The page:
[Haskell] specification of sum
cgibbard at gmail.com
Wed Nov 2 12:23:34 EST 2005
On 02/11/05, Scherrer, Chad <Chad.Scherrer at pnl.gov> wrote:
> > Surely not... sum is defined by Haskell 98 as:
> > sum = foldl (+) 0
> > and this is exactly what GHC provides. Furthermore we have
> > specialised strict versions for Int and Integer.
> I'd been using ghci for testing along the way and getting terrible
> results; does the specialization only apply to ghc per se?
> > Cheers,
> > Simon
> Also, Cale, I was thinking about your comment about formal power series,
> and I don't see that (+) should not be strict in this case. In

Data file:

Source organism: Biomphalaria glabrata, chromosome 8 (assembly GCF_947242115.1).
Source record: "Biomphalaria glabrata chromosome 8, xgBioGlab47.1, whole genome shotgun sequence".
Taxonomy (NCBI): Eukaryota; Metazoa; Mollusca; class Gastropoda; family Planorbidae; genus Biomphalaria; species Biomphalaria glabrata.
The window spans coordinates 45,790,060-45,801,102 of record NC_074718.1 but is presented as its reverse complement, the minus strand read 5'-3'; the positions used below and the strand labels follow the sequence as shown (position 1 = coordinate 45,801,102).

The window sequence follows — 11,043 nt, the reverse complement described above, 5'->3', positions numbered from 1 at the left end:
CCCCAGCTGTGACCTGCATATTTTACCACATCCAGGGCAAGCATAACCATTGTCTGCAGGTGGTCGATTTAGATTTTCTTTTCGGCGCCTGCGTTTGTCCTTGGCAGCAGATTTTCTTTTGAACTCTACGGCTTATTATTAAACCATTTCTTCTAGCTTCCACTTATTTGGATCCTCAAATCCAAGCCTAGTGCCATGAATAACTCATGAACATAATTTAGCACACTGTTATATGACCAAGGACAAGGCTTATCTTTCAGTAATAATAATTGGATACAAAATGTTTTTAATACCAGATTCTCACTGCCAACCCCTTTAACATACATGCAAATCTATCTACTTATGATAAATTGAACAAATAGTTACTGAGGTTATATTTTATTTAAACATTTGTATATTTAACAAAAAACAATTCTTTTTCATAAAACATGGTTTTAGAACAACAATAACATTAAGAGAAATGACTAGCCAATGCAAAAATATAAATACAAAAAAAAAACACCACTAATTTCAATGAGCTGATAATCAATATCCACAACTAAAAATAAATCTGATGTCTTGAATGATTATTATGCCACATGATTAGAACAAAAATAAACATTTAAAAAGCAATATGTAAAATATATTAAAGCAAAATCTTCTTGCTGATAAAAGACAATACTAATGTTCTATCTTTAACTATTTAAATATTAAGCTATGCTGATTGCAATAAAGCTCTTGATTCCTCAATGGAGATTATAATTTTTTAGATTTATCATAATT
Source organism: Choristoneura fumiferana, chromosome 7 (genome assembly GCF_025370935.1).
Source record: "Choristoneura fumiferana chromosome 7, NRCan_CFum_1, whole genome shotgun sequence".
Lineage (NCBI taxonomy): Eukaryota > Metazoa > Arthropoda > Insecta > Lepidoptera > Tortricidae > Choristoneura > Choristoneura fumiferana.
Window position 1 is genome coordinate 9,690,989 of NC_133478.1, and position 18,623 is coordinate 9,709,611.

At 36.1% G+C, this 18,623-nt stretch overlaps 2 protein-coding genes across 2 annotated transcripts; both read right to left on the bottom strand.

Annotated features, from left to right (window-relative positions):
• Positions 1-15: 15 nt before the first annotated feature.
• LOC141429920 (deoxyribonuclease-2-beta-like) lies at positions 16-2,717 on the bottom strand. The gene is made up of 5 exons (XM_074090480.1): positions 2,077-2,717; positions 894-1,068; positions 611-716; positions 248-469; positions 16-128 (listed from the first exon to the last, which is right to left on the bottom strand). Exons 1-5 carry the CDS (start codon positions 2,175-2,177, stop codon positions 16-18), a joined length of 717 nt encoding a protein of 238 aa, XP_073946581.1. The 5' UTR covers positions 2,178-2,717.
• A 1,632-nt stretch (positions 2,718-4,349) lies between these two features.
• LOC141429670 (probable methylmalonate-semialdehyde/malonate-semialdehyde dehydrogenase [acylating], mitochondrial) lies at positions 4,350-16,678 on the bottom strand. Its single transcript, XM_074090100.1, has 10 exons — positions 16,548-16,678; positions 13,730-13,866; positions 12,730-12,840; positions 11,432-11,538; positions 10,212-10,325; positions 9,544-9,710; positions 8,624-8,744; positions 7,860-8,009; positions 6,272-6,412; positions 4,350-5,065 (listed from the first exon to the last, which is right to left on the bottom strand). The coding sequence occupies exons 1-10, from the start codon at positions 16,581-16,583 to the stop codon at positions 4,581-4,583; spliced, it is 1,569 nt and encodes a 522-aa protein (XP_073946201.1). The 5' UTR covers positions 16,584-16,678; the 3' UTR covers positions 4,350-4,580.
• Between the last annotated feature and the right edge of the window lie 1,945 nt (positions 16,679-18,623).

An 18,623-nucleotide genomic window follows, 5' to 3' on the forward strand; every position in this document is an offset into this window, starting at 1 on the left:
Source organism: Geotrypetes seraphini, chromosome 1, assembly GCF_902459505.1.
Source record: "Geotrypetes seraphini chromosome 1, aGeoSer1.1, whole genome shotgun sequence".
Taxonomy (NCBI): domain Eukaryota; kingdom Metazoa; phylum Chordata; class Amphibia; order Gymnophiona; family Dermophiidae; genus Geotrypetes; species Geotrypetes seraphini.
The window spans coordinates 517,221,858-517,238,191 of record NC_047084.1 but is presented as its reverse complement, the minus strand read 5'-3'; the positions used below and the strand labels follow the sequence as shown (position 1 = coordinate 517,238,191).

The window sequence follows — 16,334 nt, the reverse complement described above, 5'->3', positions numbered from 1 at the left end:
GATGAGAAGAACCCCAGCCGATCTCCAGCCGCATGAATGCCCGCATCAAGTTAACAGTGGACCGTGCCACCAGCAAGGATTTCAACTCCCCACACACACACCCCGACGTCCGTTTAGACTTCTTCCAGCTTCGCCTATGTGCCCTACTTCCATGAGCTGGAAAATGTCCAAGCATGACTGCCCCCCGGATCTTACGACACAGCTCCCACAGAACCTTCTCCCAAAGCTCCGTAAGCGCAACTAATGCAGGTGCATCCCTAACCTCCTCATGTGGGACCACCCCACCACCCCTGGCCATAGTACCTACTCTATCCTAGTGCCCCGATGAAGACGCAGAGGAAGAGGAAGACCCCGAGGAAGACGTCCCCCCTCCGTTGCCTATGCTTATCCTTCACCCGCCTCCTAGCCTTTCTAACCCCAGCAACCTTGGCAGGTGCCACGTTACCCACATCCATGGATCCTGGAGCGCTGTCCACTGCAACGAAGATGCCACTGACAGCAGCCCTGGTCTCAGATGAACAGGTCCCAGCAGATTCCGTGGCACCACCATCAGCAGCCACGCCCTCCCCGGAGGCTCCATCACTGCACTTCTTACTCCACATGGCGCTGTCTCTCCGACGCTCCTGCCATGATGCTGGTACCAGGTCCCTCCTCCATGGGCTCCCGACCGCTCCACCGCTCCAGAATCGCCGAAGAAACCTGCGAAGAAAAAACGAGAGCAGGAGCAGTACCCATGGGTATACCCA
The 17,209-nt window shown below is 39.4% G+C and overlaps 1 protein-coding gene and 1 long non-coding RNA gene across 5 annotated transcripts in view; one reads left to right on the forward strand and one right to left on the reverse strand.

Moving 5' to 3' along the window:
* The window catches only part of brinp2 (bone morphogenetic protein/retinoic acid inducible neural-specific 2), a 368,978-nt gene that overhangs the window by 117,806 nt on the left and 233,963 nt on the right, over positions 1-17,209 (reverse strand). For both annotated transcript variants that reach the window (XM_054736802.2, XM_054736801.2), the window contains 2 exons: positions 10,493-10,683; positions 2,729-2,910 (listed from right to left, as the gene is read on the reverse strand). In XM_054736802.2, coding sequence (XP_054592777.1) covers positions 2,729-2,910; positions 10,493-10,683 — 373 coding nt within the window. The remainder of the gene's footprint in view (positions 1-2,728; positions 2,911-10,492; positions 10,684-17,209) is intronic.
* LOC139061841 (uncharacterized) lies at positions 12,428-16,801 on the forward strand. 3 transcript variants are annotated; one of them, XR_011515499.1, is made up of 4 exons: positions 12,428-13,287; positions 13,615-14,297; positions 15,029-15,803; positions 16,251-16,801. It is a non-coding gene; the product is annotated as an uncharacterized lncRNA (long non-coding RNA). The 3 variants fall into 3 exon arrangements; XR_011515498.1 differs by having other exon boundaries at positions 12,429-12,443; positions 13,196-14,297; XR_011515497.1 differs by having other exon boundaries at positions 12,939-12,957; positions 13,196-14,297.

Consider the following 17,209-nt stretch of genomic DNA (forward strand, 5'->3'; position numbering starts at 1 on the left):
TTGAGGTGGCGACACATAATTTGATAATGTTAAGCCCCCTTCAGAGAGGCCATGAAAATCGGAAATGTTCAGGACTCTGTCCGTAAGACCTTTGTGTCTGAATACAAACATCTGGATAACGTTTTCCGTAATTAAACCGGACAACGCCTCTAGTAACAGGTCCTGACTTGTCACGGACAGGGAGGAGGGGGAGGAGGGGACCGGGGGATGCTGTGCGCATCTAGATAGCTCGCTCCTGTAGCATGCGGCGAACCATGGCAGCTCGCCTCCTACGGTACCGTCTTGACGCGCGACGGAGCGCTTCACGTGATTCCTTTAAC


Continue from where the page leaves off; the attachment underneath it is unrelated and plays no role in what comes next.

> particular, if they are represented as infinite lists, I agree that
> zipWith (+) works just fine, though it is strict but lazy.
> Here is the strictness:
> zipWith (+) undefined [1,2,3] == undefined
> zipWith (+) [1,2,3] undefined == undefined
> And here is the laziness:
> head $ zipWith (+) (1:undefined) (2:undefined) == 3
> Or am I missing something?
Oh, well that's true, but I suppose that by strictness I mean that it
doesn't completely force the evaluation of its arguments to normal
form, as shown in the second example. If it was more strict, that
would also be undefined, as would be the sum of any two infinite
lists. I suppose it's somewhat of a matter of perspective: are you
passing it a list, or a cons cell? In the case of power series, I was
thinking of the whole power series as the parameter, not just the
outermost data constructor.
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